Last edited by Amarant at Jun 7, 2010,
#13
I don't think you really need to "Learn" barre chords, just how to do them. I mean, a B minor bar chord and a C minor bar chord with the root on the A string are going to be the exact same, but just one fret up, you know? It's just a matter of taking open chords and re doing them somewhere up the neck. Idk. It really seems like a preference thing to me. I just do whatever is easier at the time.

My opinion is, if it sounds best to you, and it's the easiest way for you, then you're not doing anything wrong*

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#14
Quote by hockeyplayer168
First, open chords don't sound "better," they sound different. They probably only sound better for someone who can't play barre chords correctly.


Are you kidding me? I can play a C in the E shape and it doesn't sound as good as the open C to me, same with G etc. Why would they not sound better to one who can play barre chords, it is all a matter of preference and many seem to like open chords.
#15
Quote by artiq
Are you kidding me? I can play a C in the E shape and it doesn't sound as good as the open C to me, same with G etc. Why would they not sound better to one who can play barre chords, it is all a matter of preference and many seem to like open chords.

There is absolutely no reason to believe open chords sound "better" than barre chords. Doing so is a gross oversimplification of the guitar.
Oh yeah.

Quote by hildesaw
A minor is the saddest of all keys.

EDIT: D minor is the saddest of all keys.
#16
Quote by hockeyplayer168
There is absolutely no reason to believe open chords sound "better" than barre chords. Doing so is a gross oversimplification of the guitar.


It is not a belief, it is an opinion which is based on what I hear.
#17
Quote by artiq
It is not a belief, it is an opinion which is based on what I hear.

Probably because your technique is better for open chords. Either that or your guitar sucks...
Oh yeah.

Quote by hildesaw
A minor is the saddest of all keys.

EDIT: D minor is the saddest of all keys.
Last edited by hockeyplayer168 at Jun 7, 2010,
#18
Quote by hockeyplayer168
Probably because your technique is better for open chords. Either that or your guitar sucks...

I'm pretty sure that it's a matter of opinion. There is no one "right" sound for guitar.
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#19
Quote by simpleben09
I'm pretty sure that it's a matter of opinion. There is no one "right" sound for guitar.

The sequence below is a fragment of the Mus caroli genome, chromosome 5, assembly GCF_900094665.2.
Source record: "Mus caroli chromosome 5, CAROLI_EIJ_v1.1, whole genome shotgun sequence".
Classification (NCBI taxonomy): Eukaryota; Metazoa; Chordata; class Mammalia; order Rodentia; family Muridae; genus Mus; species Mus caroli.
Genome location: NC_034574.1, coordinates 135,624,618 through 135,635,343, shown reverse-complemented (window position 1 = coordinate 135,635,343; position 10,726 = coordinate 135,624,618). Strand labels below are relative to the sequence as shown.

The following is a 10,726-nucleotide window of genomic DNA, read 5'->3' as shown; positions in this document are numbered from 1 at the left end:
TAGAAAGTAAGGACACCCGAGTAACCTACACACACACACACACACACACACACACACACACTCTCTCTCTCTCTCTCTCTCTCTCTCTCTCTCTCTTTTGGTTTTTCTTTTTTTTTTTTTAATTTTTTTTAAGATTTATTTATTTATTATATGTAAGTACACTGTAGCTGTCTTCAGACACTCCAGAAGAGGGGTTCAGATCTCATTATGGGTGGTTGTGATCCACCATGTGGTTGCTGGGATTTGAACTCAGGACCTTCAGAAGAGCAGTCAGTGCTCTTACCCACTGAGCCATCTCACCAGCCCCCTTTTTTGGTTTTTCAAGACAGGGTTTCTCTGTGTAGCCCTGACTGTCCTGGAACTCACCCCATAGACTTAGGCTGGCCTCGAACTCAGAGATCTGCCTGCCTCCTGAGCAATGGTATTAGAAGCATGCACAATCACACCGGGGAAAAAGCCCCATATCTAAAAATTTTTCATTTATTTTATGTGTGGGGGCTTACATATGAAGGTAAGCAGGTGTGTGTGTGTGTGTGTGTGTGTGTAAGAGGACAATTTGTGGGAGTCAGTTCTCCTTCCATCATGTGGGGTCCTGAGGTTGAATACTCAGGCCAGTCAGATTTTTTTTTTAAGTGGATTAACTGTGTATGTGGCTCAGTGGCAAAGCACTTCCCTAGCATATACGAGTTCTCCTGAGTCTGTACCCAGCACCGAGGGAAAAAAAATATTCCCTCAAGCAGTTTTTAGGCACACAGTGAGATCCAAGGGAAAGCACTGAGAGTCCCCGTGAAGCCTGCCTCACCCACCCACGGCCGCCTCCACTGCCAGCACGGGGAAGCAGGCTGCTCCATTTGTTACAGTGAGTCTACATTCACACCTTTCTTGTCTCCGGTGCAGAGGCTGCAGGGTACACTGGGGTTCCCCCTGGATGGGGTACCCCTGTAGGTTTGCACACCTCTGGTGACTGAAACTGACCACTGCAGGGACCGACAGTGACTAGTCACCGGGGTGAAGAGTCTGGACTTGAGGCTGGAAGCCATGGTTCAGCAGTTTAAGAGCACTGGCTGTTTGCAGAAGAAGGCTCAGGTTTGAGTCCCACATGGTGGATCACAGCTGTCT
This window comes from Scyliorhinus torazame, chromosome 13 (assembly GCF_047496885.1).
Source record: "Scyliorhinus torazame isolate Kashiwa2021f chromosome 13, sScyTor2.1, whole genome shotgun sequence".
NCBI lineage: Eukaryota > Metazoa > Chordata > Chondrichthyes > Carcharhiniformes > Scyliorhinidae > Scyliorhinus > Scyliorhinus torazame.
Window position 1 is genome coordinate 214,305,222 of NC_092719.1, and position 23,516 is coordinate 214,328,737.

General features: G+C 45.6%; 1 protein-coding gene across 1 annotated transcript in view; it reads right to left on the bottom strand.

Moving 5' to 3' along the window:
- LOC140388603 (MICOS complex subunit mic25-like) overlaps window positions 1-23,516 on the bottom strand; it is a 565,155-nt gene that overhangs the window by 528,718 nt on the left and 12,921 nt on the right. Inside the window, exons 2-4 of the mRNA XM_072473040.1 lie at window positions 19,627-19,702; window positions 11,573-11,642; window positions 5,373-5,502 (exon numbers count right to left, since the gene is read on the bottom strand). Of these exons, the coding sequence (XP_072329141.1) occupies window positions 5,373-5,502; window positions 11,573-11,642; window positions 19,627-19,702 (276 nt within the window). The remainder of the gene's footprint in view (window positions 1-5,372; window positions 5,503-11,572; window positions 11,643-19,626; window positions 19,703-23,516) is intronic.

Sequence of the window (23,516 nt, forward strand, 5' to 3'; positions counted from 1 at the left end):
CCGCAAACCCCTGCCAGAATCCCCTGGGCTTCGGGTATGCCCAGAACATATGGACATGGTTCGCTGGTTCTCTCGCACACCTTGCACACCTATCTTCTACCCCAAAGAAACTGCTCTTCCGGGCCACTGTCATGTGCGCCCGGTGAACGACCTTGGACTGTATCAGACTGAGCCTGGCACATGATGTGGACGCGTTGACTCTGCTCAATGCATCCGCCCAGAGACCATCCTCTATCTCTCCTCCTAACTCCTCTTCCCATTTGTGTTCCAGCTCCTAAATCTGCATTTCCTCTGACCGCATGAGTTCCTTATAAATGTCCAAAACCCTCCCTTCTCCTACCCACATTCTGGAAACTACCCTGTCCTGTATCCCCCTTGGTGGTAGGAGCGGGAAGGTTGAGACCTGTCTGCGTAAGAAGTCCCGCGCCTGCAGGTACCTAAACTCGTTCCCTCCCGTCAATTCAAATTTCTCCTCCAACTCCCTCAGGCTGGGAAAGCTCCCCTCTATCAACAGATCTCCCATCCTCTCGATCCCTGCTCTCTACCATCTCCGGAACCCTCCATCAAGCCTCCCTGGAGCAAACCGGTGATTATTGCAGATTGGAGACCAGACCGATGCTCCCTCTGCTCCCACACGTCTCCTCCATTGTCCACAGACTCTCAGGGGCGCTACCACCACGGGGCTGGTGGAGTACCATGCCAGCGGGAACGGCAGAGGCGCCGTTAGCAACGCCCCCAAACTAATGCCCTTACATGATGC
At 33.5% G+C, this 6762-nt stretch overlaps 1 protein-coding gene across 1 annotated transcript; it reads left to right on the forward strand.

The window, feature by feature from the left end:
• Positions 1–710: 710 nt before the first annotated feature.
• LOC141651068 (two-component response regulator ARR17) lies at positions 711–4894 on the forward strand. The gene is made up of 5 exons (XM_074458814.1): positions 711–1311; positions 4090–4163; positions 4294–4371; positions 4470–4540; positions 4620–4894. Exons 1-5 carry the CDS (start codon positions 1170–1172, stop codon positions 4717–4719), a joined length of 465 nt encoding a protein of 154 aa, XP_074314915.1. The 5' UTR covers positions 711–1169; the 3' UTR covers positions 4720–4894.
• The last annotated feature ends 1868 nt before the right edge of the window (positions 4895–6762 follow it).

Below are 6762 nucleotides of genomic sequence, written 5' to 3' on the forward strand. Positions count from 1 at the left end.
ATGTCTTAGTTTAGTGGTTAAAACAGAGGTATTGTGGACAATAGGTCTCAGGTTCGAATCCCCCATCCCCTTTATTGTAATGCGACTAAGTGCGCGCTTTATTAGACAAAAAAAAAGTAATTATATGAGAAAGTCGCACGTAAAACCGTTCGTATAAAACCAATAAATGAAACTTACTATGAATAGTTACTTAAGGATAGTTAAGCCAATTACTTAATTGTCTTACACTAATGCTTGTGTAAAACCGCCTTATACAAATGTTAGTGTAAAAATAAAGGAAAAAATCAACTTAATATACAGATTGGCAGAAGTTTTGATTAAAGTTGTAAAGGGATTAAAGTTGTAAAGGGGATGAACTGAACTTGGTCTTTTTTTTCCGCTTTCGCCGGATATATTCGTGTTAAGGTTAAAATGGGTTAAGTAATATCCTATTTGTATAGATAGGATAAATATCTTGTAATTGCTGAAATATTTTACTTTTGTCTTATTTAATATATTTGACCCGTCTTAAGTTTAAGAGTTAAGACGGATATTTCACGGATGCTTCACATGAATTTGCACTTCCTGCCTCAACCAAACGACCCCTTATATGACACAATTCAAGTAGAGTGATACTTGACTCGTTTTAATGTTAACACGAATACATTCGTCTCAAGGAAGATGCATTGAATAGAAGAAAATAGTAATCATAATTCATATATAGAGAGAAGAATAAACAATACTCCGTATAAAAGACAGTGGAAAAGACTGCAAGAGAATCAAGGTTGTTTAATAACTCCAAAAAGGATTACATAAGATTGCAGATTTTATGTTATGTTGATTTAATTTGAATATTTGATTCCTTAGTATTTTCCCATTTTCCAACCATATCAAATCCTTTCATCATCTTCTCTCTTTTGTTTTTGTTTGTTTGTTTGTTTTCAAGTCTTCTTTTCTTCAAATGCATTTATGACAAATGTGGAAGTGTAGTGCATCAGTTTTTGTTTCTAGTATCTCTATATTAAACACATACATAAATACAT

It's just a distinction that really makes no sense aside from a slight difference in tone.

If I'm playing an A major chord and I want the high A to add clarity and round out the chord, I can't play the open fingering because the highest note will be E.

That's all I have to say. It's all about context and relying on open chords will put you in a serious hole in terms of music in general.
Oh yeah.

Quote by hildesaw
A minor is the saddest of all keys.

EDIT: D minor is the saddest of all keys.
#20
Quote by hockeyplayer168
It's just a distinction that really makes no sense aside from a slight difference in tone.

If I'm playing an A major chord and I want the high A to add clarity and round out the chord, I can't play the open fingering because the highest note will be E.

That's all I have to say. It's all about context and relying on open chords will put you in a serious hole in terms of music in general.


But that difference in tone makes it sound better to some people`?
#21
Quote by artiq
But that difference in tone makes it sound better to some people`?

Honestly, if you had that distinct of a taste, you wouldn't be saying that all open chords sound better than all barre chords.
Oh yeah.

Quote by hildesaw
A minor is the saddest of all keys.

EDIT: D minor is the saddest of all keys.
#22
I use barre chords when I need to create a rhythym with my low E string. Simple.
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#23
Quote by artiq
But that difference in tone makes it sound better to some people`?



Yes.


I try to avoid barre chords because it gives a bad impression if you use too many.

Now if it's going to affect my tone for the better, than by all means I barre it up!
#24
On the same subject but perhaps off on a tangent, I've noticed Dave Grohl on the electric always leans towards open chords, granted the F and B and barred but if there's an open chord he'll use that, as opposed to the singer from Kings of Leon who usually relies on barres more.